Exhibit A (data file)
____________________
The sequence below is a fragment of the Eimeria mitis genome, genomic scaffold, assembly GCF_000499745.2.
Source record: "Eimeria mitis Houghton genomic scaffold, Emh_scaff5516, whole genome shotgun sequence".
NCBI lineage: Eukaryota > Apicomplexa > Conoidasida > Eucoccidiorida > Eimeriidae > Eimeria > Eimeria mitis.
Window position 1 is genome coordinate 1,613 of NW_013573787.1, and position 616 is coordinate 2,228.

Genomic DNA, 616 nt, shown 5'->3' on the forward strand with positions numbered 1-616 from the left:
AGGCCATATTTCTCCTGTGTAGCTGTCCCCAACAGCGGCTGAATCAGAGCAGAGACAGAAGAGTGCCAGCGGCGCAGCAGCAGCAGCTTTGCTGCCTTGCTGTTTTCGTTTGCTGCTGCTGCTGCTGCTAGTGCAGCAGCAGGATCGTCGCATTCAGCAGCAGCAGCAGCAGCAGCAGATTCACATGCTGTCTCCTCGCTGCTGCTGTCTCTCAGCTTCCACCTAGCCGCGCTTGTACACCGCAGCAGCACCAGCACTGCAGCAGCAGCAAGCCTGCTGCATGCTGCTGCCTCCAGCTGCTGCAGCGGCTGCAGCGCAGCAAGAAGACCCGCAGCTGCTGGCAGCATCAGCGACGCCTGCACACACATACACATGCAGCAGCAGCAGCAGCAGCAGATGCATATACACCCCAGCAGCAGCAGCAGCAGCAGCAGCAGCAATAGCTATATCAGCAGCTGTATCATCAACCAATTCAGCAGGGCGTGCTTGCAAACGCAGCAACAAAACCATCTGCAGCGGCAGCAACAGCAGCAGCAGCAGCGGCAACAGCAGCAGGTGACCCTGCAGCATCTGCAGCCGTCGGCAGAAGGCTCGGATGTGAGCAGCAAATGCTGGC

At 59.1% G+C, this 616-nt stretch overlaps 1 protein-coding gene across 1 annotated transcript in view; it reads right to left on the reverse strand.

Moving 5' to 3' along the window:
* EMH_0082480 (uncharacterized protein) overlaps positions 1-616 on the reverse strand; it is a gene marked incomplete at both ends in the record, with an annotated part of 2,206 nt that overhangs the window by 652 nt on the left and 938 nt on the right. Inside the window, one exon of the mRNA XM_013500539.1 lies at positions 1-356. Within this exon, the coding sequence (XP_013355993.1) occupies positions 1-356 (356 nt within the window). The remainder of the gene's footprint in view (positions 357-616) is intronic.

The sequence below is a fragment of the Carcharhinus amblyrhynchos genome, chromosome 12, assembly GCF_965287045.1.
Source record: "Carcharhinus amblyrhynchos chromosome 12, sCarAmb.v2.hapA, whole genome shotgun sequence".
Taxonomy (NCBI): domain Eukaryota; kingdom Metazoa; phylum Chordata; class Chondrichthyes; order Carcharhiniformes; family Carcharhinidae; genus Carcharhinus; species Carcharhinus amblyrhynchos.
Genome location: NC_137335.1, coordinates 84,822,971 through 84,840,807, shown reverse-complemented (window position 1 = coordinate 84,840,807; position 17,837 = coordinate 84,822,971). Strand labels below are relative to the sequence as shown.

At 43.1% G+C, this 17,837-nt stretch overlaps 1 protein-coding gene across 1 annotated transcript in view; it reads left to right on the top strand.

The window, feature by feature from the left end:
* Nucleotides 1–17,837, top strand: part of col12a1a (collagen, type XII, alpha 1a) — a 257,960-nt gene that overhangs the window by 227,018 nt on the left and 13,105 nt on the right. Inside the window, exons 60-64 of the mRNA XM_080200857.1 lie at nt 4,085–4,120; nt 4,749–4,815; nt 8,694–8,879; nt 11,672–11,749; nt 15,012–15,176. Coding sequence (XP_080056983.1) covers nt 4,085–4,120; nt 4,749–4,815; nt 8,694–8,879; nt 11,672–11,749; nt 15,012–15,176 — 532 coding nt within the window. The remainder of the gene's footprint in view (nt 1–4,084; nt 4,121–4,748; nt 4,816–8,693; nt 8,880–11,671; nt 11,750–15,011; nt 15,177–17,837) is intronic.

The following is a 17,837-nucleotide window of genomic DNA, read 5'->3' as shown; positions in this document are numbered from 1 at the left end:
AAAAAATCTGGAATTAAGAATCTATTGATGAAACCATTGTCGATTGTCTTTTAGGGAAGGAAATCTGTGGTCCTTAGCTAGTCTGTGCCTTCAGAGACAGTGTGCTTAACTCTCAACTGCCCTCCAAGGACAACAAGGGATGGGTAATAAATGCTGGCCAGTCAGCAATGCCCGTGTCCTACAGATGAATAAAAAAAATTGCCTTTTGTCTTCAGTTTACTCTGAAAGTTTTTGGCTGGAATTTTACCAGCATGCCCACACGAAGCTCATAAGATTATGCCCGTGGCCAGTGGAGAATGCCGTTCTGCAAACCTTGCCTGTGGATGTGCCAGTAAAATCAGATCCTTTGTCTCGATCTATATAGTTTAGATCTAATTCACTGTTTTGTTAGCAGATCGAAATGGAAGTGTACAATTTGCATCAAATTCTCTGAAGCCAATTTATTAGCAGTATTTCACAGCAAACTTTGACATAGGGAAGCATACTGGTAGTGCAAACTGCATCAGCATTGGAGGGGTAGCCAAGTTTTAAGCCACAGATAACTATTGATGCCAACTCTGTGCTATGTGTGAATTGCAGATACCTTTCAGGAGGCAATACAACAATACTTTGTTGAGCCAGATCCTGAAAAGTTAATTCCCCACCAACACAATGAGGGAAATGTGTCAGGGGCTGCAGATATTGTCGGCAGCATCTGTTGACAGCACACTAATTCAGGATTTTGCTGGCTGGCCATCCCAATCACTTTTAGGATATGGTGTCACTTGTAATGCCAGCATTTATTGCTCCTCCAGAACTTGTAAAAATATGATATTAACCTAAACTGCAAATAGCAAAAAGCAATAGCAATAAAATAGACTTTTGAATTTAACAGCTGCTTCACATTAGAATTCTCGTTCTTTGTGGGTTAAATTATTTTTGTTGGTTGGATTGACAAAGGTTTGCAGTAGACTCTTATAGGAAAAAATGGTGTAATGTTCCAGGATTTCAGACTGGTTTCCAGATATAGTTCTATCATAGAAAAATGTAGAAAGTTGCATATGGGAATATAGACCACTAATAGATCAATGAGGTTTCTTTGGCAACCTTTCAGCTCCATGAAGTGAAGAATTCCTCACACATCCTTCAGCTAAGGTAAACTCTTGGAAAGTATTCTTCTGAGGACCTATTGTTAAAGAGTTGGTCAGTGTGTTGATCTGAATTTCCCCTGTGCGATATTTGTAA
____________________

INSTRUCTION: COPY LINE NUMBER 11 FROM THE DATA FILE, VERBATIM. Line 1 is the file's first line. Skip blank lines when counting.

Source record: "Carcharhinus amblyrhynchos chromosome 12, sCarAmb.v2.hapA, whole genome shotgun sequence".